caitlin j clarke

belly full of green

belly full of green sees multidisciplinary artist Caitlin Clarke conjure fragments of a home or a church: floor tiles, wall joists, window frames, and earthenware; midden pit or demo skip. Through a process of experiencing the place in which she lives (Te Waipounamu/South Island NZ), collecting its parts (sand, wood ash, mud, leaves, invasive weeds), and relearning the lives of her ancestors (Brunner Mine, Channel Islands, Dartmoor), Clarke’s process reciprocates the humming materials she’s gifted with similarly storied things. The expansive installations for Hot Lunch and Sculpture on the Peninsula—made with plant dyes, foraged clays, and timber structures built with Clarke’s father—offers a choral vision of lands we’ve variously called lost, reclaimed, high, low, wet, and home.

belly full of green was a two part exhibition: first at Hot Lunch gallery in central Christchurch, and secondly at Loudon Farm in Banks Peninsula, inside a grove of Ash trees. Having the work literally in both the gallery and the landscape, belly full of green experimented with the interior and exterior of the fragments of a home

belly full of green

accompanying text by Hamish Petersen, 2021.

Dear C,

A greasy seam is sewn in the dewed yard. Hedgehog Way. It’s 7:18am and I’m greeting the hens. I wiggle the feeding bucket’s nipple and lodge a chickweed bundle under a brick. This is my time with the past before today begins. I stare at the wet mulch. I see soil-ordinary nothing. I see all the pits people have dug in this soil: midden, kiln, kumara... Maybe if it had never been drained to build roads it would have one day resembled a peat bog: mattressed with moss and heather. So I listen to the stories you tell with your hands to braid yourself back; Neolithic memory humming; immigrant weeds singing in the pot; a shadowed need for old relations; a gift of new language.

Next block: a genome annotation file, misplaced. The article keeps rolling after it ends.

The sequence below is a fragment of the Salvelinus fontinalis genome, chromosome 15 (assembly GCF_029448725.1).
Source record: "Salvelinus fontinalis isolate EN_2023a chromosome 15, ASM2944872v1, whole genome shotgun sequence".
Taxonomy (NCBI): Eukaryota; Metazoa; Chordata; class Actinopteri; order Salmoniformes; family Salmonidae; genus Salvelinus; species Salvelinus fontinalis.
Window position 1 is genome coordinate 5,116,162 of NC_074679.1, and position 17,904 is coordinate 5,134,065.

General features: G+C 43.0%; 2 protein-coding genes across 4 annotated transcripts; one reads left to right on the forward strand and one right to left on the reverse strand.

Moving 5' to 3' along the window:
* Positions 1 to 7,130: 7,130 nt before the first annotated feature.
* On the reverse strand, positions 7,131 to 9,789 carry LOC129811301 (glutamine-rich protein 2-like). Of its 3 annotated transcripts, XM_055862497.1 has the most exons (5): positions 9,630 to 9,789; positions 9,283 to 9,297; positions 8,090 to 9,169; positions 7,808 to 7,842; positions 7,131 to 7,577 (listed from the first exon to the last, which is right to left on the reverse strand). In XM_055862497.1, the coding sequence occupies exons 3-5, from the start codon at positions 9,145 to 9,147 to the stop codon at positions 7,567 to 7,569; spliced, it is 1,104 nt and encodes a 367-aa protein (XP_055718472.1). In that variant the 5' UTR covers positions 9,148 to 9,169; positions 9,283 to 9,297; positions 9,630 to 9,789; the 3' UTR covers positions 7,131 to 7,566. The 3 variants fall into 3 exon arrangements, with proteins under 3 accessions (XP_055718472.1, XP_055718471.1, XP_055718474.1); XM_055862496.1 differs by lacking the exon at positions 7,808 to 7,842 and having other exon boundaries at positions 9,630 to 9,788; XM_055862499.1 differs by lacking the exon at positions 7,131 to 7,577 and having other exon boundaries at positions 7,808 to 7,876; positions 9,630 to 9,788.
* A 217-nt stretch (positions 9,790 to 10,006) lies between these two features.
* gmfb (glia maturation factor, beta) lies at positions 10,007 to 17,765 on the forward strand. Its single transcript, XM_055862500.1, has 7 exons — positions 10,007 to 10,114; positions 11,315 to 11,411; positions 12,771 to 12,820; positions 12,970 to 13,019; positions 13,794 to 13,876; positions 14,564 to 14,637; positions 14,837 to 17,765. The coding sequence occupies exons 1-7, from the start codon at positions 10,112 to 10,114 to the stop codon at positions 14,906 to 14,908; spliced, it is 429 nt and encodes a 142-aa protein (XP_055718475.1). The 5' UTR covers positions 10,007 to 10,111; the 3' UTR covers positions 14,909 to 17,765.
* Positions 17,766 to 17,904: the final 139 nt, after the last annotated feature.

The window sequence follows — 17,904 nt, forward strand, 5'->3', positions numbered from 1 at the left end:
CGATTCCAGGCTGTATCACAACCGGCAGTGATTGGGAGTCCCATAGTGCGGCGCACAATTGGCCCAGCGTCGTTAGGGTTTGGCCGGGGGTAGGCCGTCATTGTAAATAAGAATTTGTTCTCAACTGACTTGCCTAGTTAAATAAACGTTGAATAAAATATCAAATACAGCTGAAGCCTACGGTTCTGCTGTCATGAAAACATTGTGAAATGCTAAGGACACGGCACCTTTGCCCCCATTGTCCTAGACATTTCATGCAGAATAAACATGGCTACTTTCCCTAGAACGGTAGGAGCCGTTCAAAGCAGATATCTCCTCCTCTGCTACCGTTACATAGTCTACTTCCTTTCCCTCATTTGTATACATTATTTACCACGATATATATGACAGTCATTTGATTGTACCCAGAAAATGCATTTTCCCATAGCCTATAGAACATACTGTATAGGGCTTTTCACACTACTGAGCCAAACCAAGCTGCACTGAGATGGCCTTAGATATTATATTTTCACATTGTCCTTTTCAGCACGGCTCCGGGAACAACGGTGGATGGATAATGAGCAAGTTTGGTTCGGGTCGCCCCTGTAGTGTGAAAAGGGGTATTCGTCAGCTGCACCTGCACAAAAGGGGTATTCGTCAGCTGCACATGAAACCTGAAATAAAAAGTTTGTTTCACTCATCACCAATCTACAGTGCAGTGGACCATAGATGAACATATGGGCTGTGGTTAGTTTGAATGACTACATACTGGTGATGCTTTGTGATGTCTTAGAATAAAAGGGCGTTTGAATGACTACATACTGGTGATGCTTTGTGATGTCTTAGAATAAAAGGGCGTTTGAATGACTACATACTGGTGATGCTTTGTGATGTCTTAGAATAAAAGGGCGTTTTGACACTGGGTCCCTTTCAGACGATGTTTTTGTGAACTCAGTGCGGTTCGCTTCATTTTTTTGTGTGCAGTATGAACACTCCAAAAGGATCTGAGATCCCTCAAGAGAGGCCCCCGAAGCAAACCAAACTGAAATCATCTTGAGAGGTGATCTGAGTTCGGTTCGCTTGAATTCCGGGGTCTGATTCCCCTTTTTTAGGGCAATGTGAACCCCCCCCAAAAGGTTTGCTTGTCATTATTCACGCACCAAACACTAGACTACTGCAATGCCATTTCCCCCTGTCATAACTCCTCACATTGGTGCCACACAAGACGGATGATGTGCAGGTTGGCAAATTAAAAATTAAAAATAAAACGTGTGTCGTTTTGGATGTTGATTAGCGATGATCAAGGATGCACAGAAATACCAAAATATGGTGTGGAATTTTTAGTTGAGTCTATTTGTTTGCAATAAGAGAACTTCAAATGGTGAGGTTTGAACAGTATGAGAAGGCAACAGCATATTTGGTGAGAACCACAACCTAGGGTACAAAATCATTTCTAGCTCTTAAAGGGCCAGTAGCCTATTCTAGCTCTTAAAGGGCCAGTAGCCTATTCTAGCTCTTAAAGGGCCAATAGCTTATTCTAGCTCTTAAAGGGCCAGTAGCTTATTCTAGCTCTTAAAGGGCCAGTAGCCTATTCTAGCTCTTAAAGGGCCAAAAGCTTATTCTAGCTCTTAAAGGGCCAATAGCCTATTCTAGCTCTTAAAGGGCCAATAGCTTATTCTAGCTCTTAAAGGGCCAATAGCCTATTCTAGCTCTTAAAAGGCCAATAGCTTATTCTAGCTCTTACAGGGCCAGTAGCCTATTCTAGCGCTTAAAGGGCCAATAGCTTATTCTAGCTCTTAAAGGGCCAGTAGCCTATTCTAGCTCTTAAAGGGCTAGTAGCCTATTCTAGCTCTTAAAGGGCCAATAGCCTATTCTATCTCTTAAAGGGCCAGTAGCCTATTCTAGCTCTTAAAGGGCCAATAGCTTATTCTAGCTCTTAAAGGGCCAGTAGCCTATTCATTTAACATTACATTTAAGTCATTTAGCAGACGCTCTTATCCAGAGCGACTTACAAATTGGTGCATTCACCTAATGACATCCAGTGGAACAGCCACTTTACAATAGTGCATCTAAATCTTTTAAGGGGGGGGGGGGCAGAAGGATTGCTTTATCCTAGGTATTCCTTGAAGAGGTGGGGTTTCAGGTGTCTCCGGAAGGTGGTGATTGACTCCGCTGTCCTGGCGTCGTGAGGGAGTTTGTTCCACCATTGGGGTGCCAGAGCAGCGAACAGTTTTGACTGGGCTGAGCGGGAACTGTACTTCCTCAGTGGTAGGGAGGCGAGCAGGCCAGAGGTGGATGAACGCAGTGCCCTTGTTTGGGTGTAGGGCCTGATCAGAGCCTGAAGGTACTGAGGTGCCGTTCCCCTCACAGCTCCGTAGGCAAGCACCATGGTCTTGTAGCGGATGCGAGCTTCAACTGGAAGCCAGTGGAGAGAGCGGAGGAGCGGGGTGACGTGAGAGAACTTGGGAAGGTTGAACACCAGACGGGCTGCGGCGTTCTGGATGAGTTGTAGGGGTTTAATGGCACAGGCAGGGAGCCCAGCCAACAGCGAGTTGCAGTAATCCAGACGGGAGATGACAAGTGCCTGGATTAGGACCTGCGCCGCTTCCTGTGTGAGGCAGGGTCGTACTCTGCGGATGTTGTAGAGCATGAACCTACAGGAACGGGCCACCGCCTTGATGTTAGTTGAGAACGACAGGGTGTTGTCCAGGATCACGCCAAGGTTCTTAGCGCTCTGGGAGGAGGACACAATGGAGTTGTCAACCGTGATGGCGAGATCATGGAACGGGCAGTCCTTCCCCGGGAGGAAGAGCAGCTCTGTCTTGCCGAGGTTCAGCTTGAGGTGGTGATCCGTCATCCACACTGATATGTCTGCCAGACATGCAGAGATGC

The ground itself is kind, black butter1 ***

“Could you conjure a church?”

Yarrow asks, in reply to the woman now rolling about on top of them. Weeks ago, she asked Yarrow about the stories in the ground around these lowlands, and how to hear them: the chorus of navigators who’d each found their way up this estuary at different points in the double spiral of its memory. She introduced herself as C. A weird name.

“Well, we need somewhere to gather and listen together.” Says Yarrow, “So maybe make something of hay and mud, or wattle and daub? Maybe we just find the five biggest rocks within rolling distance of this old swamp, bury a third of each in the sandier soils, backfill, and put the biggest on top. Call it a dolmen.”

“Or” C adds, “should we go cottage-core and reassemble that falling-down worker’s hut in a sunny spot and scatter-sow hollyhocks, and foxgloves, and batchelors’ buttons? Or, I know, I’ve got an architect friend. How ‘bout we ask them to draw up something modular with an outdoor kitchen and a bunk house for friends to stay in. We could start a vlog about it and run a PatreonTM to pay the engineers, and pile-drivers, and bristly electricians...”

Some of the geese have gathered and are shaking their heads, sharing glances and knowing brows. A moment passes. Others join.

C brushes her palms across the tops of her tarpaulin thighs, getting the picture. She leans forward on two tree knots and stands, putting one wet leaf palm against her lower back, and then the other. Schlup. Schuup.

“Alright, yeah, good point.”
Yarrow breathes out, thinking,